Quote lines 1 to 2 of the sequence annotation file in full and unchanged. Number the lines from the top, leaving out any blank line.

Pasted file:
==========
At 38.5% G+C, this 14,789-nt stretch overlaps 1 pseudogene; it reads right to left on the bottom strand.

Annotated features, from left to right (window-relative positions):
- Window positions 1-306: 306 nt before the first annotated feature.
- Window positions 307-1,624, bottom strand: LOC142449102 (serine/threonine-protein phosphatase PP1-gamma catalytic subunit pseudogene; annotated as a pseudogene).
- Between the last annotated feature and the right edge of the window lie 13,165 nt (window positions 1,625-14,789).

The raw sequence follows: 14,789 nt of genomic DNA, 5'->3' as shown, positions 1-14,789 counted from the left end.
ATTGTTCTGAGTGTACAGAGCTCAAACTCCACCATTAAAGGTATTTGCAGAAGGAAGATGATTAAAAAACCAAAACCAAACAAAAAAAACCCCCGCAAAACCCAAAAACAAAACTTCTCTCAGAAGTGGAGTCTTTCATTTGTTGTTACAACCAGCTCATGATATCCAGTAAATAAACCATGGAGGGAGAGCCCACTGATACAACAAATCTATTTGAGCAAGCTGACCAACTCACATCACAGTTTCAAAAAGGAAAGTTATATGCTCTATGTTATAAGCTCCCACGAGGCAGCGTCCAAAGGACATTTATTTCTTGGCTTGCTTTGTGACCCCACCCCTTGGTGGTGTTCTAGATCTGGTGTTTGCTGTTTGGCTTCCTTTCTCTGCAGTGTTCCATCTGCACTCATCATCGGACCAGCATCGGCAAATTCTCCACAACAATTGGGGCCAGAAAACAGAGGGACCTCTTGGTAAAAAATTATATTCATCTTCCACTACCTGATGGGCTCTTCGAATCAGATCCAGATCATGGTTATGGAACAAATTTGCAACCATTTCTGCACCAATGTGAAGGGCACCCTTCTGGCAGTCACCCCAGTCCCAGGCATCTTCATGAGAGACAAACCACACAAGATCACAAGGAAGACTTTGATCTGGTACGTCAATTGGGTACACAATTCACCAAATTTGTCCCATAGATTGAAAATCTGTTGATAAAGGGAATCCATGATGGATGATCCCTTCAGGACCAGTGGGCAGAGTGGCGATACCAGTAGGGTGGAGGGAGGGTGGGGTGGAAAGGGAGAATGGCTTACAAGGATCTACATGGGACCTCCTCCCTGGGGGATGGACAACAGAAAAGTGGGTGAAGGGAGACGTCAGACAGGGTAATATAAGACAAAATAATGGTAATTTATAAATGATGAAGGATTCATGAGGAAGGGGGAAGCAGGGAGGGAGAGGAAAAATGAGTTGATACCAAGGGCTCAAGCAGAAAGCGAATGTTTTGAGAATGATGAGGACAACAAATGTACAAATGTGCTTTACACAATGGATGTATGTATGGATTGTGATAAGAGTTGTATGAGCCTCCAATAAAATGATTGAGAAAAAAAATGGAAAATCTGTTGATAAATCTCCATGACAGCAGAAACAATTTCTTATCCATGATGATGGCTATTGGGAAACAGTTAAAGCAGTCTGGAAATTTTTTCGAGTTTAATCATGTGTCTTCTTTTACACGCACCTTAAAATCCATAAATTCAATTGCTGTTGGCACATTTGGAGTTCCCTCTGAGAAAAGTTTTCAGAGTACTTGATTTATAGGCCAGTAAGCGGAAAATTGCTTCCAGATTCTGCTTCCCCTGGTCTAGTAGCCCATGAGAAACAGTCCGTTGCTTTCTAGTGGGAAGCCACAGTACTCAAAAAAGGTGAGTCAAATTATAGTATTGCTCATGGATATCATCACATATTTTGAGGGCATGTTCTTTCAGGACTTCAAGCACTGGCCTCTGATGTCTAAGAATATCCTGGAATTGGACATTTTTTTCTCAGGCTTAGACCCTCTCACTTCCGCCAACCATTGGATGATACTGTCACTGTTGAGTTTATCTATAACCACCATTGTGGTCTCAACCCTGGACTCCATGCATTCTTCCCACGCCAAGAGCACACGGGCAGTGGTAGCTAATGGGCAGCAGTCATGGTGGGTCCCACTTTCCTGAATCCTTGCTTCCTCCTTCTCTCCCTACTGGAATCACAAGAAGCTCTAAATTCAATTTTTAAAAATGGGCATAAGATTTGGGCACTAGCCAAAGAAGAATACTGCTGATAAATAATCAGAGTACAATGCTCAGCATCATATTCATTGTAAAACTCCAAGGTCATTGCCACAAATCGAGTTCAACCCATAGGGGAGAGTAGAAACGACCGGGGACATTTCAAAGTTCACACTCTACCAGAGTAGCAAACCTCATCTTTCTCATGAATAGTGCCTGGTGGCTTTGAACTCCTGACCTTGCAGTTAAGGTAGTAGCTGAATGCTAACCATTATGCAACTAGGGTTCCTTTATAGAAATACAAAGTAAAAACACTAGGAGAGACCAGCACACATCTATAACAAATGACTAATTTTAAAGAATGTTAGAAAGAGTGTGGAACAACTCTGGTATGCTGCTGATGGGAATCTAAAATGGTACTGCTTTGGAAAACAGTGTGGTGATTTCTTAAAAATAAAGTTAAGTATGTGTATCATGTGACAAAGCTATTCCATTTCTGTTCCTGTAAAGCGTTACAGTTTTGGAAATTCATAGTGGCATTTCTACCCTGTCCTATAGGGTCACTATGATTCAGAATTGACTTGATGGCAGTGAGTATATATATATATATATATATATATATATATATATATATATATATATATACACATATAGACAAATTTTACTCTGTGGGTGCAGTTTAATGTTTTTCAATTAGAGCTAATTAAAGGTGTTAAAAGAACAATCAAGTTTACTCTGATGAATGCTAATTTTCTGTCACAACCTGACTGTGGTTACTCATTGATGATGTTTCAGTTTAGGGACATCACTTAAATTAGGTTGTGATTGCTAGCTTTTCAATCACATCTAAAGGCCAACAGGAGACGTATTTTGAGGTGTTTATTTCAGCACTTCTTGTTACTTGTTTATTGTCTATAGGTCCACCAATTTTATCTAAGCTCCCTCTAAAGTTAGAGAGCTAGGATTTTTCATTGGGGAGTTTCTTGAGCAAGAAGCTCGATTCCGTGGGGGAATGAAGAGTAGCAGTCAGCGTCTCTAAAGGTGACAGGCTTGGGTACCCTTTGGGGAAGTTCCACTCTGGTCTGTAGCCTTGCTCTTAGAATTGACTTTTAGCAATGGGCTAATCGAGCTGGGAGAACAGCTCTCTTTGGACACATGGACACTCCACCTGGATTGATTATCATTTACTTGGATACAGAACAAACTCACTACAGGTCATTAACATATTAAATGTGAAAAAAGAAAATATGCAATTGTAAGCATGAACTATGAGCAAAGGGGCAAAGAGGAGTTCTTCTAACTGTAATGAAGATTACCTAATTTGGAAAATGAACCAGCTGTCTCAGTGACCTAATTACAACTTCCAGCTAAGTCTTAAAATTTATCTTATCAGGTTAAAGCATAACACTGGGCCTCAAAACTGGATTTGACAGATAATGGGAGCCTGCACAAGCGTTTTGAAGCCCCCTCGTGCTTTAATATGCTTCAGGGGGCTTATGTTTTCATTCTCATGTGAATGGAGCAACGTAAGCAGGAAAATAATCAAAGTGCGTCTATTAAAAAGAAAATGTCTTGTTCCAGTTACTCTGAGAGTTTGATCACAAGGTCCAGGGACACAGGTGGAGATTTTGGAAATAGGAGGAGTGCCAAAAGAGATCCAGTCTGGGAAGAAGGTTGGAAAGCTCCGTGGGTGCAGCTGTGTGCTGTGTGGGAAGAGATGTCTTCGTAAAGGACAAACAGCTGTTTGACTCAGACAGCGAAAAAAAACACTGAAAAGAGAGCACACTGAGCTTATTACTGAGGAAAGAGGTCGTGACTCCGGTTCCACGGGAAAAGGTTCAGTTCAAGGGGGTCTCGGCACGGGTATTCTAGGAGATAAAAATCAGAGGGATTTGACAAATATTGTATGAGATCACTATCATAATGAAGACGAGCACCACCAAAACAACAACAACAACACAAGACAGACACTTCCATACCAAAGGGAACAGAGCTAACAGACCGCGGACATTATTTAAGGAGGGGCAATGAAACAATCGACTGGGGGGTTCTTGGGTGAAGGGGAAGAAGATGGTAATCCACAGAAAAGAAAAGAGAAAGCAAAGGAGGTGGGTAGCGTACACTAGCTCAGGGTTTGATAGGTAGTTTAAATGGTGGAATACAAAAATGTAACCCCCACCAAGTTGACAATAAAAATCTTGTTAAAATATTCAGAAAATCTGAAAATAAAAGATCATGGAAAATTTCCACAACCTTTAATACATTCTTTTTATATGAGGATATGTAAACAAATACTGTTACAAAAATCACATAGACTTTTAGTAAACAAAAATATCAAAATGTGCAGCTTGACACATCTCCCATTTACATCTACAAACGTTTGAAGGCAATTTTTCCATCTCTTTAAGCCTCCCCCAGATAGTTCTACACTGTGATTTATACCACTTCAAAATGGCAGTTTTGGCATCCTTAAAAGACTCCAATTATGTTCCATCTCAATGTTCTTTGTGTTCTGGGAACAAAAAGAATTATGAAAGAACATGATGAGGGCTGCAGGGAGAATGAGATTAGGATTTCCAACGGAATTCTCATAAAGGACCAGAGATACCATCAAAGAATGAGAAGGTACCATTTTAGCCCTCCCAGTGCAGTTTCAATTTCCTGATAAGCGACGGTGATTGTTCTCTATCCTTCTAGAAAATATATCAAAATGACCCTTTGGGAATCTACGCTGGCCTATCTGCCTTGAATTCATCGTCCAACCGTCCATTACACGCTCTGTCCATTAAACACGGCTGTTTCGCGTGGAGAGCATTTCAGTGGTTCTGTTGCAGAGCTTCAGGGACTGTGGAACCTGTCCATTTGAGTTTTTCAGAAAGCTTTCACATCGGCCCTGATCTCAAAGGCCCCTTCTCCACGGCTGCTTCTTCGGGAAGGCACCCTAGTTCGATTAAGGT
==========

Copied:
At 38.5% G+C, this 14,789-nt stretch overlaps 1 pseudogene; it reads right to left on the bottom strand.

Annotated features, from left to right (window-relative positions):